Tuesday, November 13, 2012

The Perry Counterfactual Just Doesn't Work

Do people really think this man could have become President?
Seriously?
I see Matt Yglesias is trying to play out counterfactuals where Rick Perry turns out to be able to string together two complete sentences, wins the Republican nomination, and then stands a better shot at winning the Presidency than Mitt Romney did. I've seen other versions of this story elsewhere, but I don't think they hold water.

It's true that Perry's path to the nomination would have been very straightforward. Win Iowa, lose New Hampshire, dominate in South Carolina and then Florida, at which point even if Romney wins Michigan (no sure thing, given how close Santorum managed to get), Perry would do extremely well on Super Tuesday thanks to the votes of a number of Southern states.

But I think the general election map is pretty unforgiving. I'm going to try to be as charitable as I possibly can to a Perry candidacy. Let's say that between being a proper Southern-fried candidate and having slightly less retrograde views on immigration, Perty manages to put Virginia and Florida completely out of play, and Colorado and Nevada (both states with decent Mormon populations) have the same level of competitiveness -- close, but still favoring Obama. The flip side of this equation is that lean-Obama states would have been pushed further into Democratic territory. New Hampsire would be unreachable; Wisconsin might have been as well; and the standard Republican "we're going to make a late play for Pennsylvania" script would be as revulsion to Perry's southern optics turns off just as many voters in the Eastern part of the state as it excites in the Central and Western regions. Iowa is tough to figure out; Perry's southern-ness would have been an asset in parts of the state and a liability in others. So Team Obama would be able to devote almost all its resources to the four true swing states: Ohio, Colorado, Nevada, and Iowa. In three of these states (all except Colorado), Democrats enjoyed a substantial advantage in early voting organization.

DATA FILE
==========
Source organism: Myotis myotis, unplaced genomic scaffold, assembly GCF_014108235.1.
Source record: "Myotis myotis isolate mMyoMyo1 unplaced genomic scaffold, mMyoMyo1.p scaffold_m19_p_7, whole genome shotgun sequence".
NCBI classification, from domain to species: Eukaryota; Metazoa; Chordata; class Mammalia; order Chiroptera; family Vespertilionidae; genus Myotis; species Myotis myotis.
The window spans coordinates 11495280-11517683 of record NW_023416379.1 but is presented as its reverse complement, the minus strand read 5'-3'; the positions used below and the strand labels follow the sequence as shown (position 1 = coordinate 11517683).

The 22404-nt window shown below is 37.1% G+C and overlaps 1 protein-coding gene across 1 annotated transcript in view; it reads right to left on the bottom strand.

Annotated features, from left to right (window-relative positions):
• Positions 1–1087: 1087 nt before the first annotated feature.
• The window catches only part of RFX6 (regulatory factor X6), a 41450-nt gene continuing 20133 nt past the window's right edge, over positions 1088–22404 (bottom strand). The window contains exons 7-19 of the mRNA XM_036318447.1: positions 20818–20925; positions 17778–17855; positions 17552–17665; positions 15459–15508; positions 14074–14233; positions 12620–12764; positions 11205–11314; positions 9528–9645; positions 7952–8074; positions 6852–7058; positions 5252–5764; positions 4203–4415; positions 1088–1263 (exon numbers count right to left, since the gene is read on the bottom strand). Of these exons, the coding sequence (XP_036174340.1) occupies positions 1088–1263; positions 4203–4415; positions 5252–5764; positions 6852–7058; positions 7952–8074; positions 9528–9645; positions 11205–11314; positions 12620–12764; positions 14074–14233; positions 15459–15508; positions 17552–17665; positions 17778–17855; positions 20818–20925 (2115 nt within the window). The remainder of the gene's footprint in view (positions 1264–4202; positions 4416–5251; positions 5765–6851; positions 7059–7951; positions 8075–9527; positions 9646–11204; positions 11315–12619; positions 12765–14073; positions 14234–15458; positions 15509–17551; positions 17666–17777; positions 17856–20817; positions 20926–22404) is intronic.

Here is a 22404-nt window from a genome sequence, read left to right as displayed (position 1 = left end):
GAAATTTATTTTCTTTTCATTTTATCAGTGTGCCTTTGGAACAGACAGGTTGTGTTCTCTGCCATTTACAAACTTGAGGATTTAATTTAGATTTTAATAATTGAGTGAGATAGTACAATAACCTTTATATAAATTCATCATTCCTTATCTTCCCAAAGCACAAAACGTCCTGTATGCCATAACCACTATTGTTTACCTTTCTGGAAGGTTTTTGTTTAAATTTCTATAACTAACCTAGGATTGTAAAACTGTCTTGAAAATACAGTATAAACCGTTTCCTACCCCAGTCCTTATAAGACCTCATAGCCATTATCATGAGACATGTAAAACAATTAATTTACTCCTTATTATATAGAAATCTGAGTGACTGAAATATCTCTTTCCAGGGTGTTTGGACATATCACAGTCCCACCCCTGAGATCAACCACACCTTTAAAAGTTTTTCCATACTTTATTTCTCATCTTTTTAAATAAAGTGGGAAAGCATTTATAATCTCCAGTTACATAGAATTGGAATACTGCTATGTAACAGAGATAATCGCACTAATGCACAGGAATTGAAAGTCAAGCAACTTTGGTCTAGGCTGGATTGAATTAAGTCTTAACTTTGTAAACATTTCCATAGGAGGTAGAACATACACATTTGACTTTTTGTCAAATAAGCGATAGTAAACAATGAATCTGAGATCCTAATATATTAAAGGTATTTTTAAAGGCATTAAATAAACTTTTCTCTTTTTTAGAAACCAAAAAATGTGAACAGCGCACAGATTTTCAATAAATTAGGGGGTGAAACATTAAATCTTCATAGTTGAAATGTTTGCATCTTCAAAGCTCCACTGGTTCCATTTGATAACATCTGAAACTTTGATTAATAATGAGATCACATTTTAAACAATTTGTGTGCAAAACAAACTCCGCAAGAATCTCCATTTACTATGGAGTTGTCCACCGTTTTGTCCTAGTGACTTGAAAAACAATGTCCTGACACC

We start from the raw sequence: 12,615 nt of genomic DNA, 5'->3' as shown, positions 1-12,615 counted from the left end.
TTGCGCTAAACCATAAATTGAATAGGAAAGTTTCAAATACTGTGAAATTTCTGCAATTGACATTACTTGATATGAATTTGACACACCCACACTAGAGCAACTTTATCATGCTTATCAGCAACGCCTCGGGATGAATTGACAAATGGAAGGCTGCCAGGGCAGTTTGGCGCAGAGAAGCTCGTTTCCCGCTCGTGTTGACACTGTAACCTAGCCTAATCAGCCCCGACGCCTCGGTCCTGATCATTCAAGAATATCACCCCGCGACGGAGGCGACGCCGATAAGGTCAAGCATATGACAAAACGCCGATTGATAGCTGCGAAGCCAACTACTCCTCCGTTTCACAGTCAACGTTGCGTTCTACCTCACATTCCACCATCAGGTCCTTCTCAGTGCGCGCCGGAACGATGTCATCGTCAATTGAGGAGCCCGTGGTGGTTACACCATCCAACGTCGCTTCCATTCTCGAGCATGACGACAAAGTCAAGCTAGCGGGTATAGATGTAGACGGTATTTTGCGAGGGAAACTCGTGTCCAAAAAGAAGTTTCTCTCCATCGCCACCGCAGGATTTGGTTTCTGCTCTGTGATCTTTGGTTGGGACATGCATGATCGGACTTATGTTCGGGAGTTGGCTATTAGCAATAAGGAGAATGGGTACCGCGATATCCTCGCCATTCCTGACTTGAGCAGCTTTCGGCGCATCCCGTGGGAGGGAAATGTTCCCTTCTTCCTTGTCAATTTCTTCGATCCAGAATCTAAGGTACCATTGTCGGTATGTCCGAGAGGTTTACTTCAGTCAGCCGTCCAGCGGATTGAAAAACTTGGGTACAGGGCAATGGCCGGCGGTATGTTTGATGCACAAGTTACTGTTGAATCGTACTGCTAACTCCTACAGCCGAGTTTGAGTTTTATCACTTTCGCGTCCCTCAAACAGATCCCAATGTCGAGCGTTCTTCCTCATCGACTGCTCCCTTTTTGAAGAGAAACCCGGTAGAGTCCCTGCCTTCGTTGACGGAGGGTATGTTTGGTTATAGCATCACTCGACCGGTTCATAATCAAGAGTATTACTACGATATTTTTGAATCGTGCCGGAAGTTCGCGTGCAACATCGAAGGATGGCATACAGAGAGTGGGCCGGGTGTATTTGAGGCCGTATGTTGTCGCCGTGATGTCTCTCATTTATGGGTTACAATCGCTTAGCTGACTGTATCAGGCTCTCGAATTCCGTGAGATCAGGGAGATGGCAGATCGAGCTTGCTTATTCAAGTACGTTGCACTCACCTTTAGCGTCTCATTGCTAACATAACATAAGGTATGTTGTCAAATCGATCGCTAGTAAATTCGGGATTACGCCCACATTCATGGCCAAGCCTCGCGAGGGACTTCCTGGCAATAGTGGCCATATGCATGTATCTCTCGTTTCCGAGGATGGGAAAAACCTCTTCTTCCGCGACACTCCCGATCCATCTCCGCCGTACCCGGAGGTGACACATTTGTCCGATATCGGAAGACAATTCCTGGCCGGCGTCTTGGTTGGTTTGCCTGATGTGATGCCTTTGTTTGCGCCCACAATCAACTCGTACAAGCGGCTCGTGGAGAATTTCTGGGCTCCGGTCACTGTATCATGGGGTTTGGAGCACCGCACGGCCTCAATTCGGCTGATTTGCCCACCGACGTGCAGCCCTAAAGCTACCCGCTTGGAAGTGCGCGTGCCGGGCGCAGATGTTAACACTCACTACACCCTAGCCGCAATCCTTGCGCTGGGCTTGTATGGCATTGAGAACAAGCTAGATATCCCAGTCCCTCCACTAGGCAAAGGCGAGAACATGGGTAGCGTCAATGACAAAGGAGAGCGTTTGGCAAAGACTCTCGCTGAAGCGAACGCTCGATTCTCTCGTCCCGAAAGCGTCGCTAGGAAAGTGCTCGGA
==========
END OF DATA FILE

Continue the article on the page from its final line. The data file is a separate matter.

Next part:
This is the map we would have been looking at in the closing days
of an Obama-vs-Perry campaign. Obama would have still
been the favorite, though perhaps by a smaller margin.
In this hypothetical, there are sixteen possible sets of outcomes for these for states. Of those sixteen possibilities, Obama wins 8, Perry wins 7, and one outcome is an exact tie, throwing the election into the House where Perry wins unless his southern-fried conservatism causes Democrats to pick up some seats in the Midwest and Northeast (Obama wins OH while losing the other three states). However, Obama would have had tactical advantages in all of those states. So again Republicans would have been behind the eight ball. The campaign wouldn't have been an exact replay of the one we actually got -- candidates would have been able to narrow their focus on swing states even further -- but it would have once again been true that the election more or less "all comes down to Ohio".

This exercise produces nearly identical results if you replace "Rick Perry" with "Mike Huckabee". Perhaps Huckabee would have fared better in Iowa, reducing the election to three states instead of four. But absent putting a very green Suzanna Martinez, Brian Sandoval, or perhaps Marco Rubio or Jeb Bush on the ticket, I don't see how to make Republicans the favorite on election day.
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